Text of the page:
We’re already seeing the impacts of climate change; it’s going to be a key factor in our ongoing future. Left unresolved, the effects of climate change will have devastating impacts on human populations around the world. Because of its severity, we need to address this global crisis now, and there’s an opportunity here: finance innovation can help us better prepare for the worst of possible futures.

It’s about making sure that communities can survive when things get worse. It’s about allocating capital to projects that will help them thrive in the face of climate change. And it’s about investing in new technologies that will help people adapt to a changing world.

The future will always bring surprises, so we’d better prepare for those as well. It’s about laying plans for the best possible outcomes, while also being prepared to adapt to the worst, or just anything that comes next.

The future may be weird, but it can also be bright if we make empowered decisions today to invest in a better tomorrow.

What even is “portrait mode”?

The other day, someone asked my photographer husband to take his photo in “horizontal portrait.” Naturally, my husband asked for clarification.

The guy explained, with some prompting, that he meant horizontal orientation but with the background blown out — in other words, with a shallow depth of field like you get when you use “Portrait Mode” on the iPhone.

That, of course, is not what “portrait” means to a photographer. Leaving aside the broader topic of portrait photography, when you’re giving specifications to a photographer, “portrait” means an upright or vertical orientation assuming a rectangular composition. (The other orientation, as you probably know, is “landscape.”)

But you are probably way ahead of me because you know that in 2016, Apple launched a now-wildly-popular photo mode for the iPhone called “Portrait Mode.” At least that’s what their product teams call it; all it says on the label for “Portrait Mode” is “Portrait.”

Which means that users who aren’t as familiar with camera lingo are left to guess at understanding what aspect of the photograph the word “portrait” is describing. And I would imagine for most casual users who aren’t familiar with photography terminology, it’s not unreasonable to associate the bokeh-like blur effect with the portrait mode.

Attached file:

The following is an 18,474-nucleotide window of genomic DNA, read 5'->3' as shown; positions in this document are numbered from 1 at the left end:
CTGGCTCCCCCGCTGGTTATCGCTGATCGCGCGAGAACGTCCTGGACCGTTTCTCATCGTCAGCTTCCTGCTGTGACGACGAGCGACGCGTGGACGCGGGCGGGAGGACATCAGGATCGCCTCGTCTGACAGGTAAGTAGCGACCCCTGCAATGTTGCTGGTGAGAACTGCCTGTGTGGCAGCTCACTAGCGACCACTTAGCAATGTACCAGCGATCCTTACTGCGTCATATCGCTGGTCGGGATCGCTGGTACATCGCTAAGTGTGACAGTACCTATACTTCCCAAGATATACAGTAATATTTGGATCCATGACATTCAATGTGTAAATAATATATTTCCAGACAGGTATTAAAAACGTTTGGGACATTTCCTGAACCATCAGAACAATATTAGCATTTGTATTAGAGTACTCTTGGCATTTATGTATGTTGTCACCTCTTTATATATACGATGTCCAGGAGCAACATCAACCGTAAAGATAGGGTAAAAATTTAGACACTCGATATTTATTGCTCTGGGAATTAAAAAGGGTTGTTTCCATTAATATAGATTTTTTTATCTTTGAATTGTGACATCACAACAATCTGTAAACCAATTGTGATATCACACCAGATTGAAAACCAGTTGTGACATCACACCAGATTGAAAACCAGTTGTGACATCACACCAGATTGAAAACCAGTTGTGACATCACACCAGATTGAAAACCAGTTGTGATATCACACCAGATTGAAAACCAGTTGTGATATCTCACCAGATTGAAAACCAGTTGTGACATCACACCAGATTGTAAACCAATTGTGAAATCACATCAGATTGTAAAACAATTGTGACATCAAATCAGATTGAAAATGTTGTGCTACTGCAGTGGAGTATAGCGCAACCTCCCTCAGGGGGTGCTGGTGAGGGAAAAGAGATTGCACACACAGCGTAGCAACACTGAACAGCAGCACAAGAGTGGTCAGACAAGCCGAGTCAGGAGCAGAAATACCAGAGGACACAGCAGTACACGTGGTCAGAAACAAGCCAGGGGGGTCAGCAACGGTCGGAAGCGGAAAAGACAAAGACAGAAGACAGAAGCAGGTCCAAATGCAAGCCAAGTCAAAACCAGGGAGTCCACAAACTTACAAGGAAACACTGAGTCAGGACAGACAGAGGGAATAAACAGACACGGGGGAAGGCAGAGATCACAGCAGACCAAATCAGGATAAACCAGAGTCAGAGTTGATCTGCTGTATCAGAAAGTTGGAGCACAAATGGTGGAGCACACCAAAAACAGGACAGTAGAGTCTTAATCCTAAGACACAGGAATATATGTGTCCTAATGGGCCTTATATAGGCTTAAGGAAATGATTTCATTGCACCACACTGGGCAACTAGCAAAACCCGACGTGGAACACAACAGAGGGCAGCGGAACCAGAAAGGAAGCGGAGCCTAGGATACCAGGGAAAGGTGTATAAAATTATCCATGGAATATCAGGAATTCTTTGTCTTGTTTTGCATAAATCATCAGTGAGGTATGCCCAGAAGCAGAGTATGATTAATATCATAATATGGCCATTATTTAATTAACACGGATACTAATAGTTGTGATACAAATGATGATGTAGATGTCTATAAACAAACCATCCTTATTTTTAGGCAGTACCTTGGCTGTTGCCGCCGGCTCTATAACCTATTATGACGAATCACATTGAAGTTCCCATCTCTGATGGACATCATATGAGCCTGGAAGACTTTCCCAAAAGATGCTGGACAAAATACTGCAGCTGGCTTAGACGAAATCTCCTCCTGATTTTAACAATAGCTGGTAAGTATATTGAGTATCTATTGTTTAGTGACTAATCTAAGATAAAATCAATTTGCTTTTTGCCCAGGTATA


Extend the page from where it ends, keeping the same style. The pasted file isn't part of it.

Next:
Which means that to this person that’s what “portrait” means. Whether a photographer considers that a correct usage or not.

Which means that, for all intents and purposes, Apple has changed the meaning of the word “portrait.”

Strategy Requires Choices

Try to read this passage in a detached, objective way, divorced from the politicizing of the pandemic and instead think only as a strategist must:

So if not cases, then what? “We need to come to some sort of agreement as to what it is we’re trying to prevent,” says Céline Gounder, an infectious-disease expert at New York University. “Are we trying to prevent hospitalization? Are we trying to prevent death? Are we trying to prevent transmission?” Different goals would require prioritizing different strategies. The booster-shot rollout has been roiled with confusion for this precise reason: The goal kept shifting. First, the Biden administration floated boosters for everyone to combat breakthroughs, then a CDC advisory panel restricted them to the elderly and immunocompromised most at risk for hospitalizations, then the CDC director overruled the panel to include people with jobs that put them at risk of infection.

On the ground, the U.S. is now running an uncontrolled experiment with every strategy all at once. COVID-19 policies differ wildly by state, county, university, workplace, and school district. And because of polarization, they have also settled into the most illogical pattern possible: The least vaccinated communities have some of the laxest restrictions, while highly vaccinated communities—which is to say those most protected from COVID-19—tend to have some of the most aggressive measures aimed at driving down cases. “We’re sleepwalking into policy because we’re not setting goals,” says Joseph Allen, a Harvard professor of public health. We will never get the risk of COVID-19 down to absolute zero, and we need to define a level of risk we can live with.

https://www.theatlantic.com/health/archive/2021/11/what-americas-covid-goal-now/620572/

If you didn’t catch the salient bits, let me show it to you again as a screen shot with the key text highlighted:

“Every strategy all at once.” Does that sound familiar in your environment? Many of us run the businesses and operations in our lives, whether they’re a matter of public health or not, without clear direction and strategy, and end up in these kinds of confused scenarios, too.

That last quote is also a gem: “sleepwalking into policy because we’re not setting goals.”

What are you sleepwalking into?

When I wrote about Strategic Optimism in A Future So Bright, it wasn’t just about feel-good reinforcement of positive thinking — it’s about tough decisions. If we want the best futures, we have to be willing to make bold choices.

What choices are you making, and what choices are you not making?